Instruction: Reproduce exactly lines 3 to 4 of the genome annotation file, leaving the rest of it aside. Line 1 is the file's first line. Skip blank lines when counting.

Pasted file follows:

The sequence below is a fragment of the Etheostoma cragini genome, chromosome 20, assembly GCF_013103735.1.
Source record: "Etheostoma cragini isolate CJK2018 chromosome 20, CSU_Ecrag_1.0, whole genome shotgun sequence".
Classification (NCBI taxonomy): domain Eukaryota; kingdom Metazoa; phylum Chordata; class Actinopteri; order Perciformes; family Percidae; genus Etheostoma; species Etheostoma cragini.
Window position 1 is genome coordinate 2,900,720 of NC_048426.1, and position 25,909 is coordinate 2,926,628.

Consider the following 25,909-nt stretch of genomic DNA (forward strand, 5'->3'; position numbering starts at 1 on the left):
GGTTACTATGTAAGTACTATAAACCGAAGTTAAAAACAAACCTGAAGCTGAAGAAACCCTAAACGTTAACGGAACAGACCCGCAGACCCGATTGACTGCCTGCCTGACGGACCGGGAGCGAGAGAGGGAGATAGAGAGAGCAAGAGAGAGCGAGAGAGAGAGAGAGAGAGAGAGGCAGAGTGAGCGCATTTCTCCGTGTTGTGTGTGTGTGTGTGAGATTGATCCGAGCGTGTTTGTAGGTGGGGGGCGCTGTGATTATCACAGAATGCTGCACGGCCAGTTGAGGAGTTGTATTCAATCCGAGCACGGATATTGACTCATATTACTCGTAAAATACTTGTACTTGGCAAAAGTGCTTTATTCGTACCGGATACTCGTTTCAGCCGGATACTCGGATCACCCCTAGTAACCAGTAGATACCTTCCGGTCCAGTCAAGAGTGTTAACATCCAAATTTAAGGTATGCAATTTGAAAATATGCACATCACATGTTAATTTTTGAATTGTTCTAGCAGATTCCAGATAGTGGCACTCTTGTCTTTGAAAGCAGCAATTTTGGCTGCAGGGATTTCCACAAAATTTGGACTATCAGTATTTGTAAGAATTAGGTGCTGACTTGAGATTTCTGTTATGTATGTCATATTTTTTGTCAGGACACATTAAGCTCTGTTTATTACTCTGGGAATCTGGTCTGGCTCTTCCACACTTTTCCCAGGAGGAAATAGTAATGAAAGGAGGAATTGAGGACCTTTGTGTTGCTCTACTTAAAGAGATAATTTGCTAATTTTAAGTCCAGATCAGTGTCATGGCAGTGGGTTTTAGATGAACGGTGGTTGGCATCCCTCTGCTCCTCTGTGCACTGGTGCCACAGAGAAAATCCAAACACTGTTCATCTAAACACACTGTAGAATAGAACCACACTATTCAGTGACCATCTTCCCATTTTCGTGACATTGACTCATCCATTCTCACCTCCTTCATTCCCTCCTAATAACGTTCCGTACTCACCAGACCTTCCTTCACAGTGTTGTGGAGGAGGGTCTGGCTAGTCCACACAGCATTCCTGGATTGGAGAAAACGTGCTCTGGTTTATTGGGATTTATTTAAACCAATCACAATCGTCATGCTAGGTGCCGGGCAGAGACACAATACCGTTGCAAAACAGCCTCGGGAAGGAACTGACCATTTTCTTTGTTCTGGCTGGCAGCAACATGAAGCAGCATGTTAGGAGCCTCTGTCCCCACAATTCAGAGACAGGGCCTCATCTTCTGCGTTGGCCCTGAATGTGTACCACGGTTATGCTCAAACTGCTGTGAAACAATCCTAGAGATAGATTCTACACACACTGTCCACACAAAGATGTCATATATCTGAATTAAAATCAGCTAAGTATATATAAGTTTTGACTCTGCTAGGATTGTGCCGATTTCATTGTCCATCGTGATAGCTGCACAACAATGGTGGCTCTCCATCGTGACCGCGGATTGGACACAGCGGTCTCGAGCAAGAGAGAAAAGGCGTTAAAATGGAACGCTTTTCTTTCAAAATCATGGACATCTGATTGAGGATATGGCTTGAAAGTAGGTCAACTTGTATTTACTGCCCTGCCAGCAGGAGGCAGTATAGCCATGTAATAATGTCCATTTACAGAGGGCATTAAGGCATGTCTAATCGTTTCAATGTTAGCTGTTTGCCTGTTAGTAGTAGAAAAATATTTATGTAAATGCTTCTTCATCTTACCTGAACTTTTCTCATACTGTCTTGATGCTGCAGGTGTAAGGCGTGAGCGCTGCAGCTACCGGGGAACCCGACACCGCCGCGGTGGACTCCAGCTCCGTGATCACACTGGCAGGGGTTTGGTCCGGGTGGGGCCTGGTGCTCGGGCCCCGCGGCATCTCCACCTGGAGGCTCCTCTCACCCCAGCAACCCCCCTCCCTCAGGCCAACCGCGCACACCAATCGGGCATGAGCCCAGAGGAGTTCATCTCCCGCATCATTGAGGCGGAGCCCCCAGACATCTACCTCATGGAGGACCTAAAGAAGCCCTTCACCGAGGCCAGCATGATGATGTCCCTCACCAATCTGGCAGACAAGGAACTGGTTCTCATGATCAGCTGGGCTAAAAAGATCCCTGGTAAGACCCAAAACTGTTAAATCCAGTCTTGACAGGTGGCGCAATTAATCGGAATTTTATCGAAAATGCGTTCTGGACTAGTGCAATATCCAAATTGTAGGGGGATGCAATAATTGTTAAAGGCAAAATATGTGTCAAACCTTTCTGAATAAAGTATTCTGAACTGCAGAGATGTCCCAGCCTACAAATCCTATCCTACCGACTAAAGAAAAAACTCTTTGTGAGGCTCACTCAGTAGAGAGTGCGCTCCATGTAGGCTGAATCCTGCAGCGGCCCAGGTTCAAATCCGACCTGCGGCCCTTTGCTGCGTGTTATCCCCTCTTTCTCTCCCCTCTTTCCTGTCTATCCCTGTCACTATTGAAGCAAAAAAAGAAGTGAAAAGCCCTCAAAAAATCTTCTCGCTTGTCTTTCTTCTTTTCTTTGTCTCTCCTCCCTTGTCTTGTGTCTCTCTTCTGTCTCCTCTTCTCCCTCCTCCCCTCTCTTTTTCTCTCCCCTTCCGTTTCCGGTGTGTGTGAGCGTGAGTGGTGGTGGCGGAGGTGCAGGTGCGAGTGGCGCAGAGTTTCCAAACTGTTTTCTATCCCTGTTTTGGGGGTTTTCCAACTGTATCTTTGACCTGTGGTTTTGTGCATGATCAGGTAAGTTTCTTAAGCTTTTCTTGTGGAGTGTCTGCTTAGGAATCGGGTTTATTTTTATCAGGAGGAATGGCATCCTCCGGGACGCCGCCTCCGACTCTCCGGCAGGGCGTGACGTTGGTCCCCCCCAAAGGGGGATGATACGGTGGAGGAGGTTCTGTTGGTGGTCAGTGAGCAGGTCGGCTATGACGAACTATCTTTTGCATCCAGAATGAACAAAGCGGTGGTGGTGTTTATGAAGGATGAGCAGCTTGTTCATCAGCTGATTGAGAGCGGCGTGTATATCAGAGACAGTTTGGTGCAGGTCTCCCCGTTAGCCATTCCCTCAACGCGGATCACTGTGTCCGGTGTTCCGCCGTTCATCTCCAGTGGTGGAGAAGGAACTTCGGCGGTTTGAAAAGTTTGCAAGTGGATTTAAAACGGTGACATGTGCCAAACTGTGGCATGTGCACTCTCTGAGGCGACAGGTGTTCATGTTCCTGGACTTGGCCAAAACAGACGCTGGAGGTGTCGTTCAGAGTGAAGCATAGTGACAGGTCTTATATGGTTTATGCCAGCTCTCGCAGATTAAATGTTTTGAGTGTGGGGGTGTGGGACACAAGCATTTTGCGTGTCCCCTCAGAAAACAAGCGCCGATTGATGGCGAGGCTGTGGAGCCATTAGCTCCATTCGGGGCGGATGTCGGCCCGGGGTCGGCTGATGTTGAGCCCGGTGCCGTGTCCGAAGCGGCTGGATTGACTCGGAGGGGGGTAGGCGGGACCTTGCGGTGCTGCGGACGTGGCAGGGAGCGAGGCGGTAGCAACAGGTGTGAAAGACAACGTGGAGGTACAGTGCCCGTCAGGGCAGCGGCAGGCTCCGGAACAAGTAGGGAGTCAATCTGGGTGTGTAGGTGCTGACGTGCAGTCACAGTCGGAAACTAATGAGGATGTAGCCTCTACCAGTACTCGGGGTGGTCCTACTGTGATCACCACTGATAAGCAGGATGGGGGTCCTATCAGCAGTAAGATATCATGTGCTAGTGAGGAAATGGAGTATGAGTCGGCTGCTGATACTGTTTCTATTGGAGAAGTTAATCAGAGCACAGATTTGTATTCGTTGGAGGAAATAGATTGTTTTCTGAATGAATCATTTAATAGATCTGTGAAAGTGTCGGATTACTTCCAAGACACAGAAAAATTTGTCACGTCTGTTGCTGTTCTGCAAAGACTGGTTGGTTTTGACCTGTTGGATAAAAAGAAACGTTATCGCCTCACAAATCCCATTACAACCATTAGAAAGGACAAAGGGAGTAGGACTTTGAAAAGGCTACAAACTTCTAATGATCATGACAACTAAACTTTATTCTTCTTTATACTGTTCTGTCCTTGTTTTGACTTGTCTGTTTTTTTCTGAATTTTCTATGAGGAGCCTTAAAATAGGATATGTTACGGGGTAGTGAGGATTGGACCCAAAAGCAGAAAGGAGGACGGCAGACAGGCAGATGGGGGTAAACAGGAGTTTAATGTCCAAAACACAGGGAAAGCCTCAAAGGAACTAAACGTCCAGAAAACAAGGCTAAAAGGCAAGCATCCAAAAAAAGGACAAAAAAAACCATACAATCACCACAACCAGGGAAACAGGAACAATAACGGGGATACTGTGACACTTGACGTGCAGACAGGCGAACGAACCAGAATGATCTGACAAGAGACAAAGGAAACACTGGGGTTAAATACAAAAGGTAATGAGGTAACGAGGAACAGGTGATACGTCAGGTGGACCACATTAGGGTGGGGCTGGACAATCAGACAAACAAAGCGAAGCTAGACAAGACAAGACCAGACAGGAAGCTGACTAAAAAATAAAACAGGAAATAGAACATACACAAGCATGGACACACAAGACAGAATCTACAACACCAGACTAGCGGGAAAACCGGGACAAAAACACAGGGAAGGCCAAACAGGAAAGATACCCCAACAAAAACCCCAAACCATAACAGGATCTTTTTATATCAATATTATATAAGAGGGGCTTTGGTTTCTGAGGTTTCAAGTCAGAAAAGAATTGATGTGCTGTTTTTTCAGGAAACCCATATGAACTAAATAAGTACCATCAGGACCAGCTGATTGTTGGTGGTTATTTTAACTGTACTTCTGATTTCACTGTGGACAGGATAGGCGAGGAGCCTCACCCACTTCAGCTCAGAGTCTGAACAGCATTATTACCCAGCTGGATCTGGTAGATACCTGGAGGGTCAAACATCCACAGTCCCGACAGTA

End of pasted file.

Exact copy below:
Classification (NCBI taxonomy): domain Eukaryota; kingdom Metazoa; phylum Chordata; class Actinopteri; order Perciformes; family Percidae; genus Etheostoma; species Etheostoma cragini.
Window position 1 is genome coordinate 2,900,720 of NC_048426.1, and position 25,909 is coordinate 2,926,628.